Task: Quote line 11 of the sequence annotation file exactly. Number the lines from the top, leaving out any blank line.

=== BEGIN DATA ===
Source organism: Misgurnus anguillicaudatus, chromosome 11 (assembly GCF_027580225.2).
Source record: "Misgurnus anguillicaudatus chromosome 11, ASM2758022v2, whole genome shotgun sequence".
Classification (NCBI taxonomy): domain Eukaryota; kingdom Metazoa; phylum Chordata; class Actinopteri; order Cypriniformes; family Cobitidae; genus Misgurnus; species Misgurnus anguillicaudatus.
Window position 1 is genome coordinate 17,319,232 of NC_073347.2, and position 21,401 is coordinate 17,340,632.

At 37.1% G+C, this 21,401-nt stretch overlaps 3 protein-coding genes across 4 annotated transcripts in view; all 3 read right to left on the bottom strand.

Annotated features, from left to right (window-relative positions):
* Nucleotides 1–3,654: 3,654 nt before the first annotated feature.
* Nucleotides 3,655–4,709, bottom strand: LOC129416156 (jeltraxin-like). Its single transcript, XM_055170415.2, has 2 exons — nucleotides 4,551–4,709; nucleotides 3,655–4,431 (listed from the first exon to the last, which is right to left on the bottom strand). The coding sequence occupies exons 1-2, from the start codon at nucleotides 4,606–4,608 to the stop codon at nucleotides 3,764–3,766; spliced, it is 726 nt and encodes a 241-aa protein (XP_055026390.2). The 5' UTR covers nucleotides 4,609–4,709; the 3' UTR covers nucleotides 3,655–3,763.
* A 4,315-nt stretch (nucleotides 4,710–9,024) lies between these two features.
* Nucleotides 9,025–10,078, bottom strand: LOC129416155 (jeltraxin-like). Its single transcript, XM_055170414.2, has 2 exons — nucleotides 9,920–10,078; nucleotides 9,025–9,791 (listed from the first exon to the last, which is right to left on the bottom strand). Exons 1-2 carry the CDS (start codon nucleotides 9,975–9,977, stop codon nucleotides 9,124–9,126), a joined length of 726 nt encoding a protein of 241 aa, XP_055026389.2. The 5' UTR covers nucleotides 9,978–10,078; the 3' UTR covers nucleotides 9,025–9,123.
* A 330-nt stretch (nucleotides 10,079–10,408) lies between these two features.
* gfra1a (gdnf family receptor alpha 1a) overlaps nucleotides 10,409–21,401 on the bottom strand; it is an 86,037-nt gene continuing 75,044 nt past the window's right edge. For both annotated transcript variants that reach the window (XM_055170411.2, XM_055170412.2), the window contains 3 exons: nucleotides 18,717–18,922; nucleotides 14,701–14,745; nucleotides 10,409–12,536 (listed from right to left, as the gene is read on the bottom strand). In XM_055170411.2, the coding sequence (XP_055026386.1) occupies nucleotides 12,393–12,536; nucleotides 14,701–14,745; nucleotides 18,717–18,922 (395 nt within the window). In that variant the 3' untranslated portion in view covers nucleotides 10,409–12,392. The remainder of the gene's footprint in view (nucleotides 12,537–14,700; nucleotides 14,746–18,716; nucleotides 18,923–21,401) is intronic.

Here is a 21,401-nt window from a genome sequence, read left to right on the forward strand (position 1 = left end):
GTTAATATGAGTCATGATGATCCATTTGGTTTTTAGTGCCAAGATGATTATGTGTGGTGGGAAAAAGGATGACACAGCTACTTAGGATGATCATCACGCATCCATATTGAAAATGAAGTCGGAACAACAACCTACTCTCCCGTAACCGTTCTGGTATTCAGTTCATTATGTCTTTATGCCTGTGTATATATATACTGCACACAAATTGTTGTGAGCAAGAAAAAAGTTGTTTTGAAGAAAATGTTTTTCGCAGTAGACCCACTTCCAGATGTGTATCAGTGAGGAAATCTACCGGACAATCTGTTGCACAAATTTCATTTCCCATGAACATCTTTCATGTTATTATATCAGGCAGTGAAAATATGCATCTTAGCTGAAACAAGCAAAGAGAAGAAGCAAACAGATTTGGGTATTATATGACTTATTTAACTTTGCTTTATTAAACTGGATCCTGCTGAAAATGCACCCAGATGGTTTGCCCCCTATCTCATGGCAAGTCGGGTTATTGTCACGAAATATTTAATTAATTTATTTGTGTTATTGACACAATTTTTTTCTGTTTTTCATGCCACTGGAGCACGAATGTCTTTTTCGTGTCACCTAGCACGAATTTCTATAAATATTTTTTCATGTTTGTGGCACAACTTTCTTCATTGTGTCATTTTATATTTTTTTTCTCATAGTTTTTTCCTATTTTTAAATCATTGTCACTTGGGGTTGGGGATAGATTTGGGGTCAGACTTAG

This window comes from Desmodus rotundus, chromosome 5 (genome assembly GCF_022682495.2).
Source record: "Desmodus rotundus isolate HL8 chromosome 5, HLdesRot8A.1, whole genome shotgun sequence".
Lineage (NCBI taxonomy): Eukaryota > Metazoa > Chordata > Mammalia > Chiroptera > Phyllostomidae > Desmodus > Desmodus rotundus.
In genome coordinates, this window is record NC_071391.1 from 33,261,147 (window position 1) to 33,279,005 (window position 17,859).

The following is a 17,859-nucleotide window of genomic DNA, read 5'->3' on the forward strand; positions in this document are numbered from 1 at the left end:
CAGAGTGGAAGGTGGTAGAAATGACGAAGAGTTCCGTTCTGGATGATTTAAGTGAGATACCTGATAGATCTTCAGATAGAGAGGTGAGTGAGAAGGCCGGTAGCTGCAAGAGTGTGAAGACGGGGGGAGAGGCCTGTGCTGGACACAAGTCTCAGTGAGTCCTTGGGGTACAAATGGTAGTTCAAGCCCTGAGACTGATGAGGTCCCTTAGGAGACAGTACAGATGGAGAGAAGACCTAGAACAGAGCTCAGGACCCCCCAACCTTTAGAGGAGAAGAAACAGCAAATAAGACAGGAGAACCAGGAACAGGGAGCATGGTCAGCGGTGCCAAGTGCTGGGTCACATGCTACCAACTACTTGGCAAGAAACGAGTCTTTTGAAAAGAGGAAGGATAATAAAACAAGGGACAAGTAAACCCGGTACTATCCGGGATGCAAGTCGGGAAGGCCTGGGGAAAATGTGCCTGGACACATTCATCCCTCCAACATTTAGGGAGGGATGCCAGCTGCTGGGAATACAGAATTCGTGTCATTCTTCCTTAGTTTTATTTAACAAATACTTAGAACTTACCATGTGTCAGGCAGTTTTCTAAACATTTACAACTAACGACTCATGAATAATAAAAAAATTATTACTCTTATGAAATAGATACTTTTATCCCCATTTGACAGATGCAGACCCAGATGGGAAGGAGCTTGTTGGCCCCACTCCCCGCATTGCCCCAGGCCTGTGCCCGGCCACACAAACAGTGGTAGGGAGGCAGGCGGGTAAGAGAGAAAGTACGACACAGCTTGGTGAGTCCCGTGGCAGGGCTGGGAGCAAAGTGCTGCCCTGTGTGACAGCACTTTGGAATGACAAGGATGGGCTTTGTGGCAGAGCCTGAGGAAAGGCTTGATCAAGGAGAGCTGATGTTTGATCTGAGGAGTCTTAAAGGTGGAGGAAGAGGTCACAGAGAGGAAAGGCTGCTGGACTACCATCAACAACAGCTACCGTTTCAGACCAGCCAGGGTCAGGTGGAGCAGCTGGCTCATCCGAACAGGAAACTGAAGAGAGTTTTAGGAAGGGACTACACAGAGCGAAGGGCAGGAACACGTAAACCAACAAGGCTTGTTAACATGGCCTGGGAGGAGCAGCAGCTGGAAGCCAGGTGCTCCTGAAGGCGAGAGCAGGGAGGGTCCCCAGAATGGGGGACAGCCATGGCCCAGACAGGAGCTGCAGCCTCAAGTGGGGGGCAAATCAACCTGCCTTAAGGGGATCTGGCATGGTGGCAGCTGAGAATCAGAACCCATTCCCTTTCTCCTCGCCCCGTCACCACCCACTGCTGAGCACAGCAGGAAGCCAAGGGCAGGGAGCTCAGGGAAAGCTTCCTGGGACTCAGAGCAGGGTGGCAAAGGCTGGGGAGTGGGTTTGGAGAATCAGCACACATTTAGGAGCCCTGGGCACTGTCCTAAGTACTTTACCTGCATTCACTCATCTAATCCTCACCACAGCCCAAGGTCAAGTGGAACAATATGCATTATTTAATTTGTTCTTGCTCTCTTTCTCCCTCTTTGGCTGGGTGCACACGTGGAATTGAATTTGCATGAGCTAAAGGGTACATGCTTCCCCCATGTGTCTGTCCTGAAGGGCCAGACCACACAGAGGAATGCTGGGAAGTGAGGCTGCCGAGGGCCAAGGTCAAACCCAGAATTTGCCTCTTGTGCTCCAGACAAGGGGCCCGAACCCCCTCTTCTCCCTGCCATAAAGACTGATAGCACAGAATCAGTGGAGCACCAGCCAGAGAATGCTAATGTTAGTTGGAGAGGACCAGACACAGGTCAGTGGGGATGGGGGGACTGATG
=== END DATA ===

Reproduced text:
* A 330-nt stretch (nucleotides 10,079–10,408) lies between these two features.